“We used robocalls,” said Leef. “But there is confusion about robocalls, which are legal, and misleading calls, which is electoral fraud.”

Leef employed RMG for “voter identification and to get people to go out and vote,” he said.

“It’s a recorded script that says something like, ‘Hi I’m Ryan Leef, your Conservative candidate … on election day I hope I can count on your support’- Click.

“There was no discussion about polling, or polling stations or anything like that,” he said.

“There was nothing that constituted misleading or illegal calls.”

This week, the Council of Canadians asked the Federal Court of Canada to overturn the election results in seven ridings across the country where misleading calls may have kept voters from the polls.

The Yukon is one of them.

Leef says that’s “preposterous.”

“It’s a politically opportunistic strategy that won’t gain ground,” he said.

The ridings were chosen because electors came forward and the margins of victory were comparatively small, meaning there is reason to believe the misleading calls could have changed the election result, Council of Canadians lawyer Steven Shrybman told the National Post.

To date, there have only been two Yukoners who have contacted elections Canada about misleading robocalls, according to Leef.

But Elections Canada refused to comment on its ongoing investigation or confirm these numbers when contacted by the News.

“Not to minimize it, but two calls are not swinging an election,” said Leef.

“I recognize there are some people in the territory who are not happy I was elected,” he added. “And it was a close election, but it’s a shame … they’re just finding whatever strategy they can find to unseat results they don’t like.

“Now they’re suggesting illegal calls shaped the election,” he said.

“But they’re not willing to accept perhaps these calls came from another party, or they came from a rogue individual who nonetheless needs to be held accountable. It could have been a Conservative, Liberal, Green or NDP supporter, or someone who just doesn’t believe in electoral system,” said Leef.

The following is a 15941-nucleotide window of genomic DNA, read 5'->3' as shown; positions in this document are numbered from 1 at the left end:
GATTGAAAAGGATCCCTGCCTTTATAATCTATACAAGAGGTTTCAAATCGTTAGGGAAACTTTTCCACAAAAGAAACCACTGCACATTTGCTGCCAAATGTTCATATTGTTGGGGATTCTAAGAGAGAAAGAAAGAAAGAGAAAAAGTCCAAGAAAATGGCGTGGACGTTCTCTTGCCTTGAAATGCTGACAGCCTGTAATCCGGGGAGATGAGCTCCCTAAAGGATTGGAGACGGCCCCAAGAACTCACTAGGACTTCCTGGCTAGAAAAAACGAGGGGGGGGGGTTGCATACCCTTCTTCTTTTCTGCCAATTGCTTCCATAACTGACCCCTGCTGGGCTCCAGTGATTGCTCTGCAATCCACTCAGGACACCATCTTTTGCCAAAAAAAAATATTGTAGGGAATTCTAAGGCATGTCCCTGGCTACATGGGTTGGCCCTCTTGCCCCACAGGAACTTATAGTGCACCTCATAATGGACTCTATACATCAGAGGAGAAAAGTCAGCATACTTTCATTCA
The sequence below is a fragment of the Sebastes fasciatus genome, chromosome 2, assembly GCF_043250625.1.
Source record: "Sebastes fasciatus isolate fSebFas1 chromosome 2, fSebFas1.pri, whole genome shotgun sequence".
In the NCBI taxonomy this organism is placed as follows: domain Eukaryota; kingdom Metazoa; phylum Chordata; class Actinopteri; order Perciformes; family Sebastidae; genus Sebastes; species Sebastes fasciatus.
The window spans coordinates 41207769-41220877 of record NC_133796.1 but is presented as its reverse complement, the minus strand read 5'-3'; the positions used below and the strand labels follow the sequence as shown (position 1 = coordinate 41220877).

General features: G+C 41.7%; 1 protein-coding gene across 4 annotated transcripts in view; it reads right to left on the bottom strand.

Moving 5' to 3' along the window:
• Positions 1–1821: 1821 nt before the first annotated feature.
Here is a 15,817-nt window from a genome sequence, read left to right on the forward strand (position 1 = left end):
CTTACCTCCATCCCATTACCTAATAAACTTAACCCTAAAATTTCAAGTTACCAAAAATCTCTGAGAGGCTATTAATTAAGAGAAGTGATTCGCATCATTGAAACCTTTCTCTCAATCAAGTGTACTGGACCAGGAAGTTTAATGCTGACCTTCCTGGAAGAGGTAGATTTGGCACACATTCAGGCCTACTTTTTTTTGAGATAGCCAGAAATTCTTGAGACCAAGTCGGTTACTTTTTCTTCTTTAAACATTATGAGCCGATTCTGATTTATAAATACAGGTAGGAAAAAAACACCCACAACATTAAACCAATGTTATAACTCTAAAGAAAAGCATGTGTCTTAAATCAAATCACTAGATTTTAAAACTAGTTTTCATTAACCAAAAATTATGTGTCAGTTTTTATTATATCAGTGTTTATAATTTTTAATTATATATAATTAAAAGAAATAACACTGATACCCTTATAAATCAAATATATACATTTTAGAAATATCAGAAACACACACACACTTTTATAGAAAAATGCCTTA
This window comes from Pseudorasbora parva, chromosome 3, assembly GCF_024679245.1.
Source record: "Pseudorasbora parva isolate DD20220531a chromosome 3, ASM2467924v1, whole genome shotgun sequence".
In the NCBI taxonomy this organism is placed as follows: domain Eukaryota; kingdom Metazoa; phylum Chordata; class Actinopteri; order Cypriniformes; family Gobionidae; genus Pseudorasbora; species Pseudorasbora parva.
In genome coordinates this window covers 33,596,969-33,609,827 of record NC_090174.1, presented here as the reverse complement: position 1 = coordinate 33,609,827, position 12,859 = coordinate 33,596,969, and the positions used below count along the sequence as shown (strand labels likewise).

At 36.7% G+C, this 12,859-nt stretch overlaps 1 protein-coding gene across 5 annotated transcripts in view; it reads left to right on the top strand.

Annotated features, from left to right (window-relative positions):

“But right now all fingers are pointing at me, because I won the election.”

Contact Genesee Keevil at

Get local stories you won't find anywhere else right to your inbox.
Sign up here

Just Posted

Kwanlin Dün First Nation chief Doris Bill holds up a signed copy of the KDFN <em>Lands Act</em> agreement during an announcement at the Kwanlin Dün Cultural Centre in Whitehorse on Oct. 20. Under the new act, called Nan kay sháwthän Däk’anúta ch’e (We all look after our land) in Southern Tutchone, KDFN will be able to allot citizens land to build their own houses on, for example, or to use for traditional activities. The First Nation will also be able to enforce laws around things like land access and littering. (Crystal Schick/Yukon News)
Kwanlin Dün First Nation’s Lands Act comes into force

The act gives the First Nation the authority to manage, protect and enforce laws on its settlement lands

Two doctors in Watson Lake say they are at risk of losing their housing due to a Yukon Housing Corporation policy that only allows one pet per family. (Wikimedia Commons)
Healthcare workers in Watson Lake say housing pet policy could force them to leave

The Yukon Housing Corporation has threatened evictions for having more than one pet

The Many Rivers Counselling and Support Services building in Whitehorse on March 28, 2019. Three people who sat on Many Rivers’ board immediately before it closed for good say they were relieved to hear that the Yukon RCMP has undertaken a forensic audit into the now-defunct NGO’s financial affairs. (Crystal Schick/Yukon News file)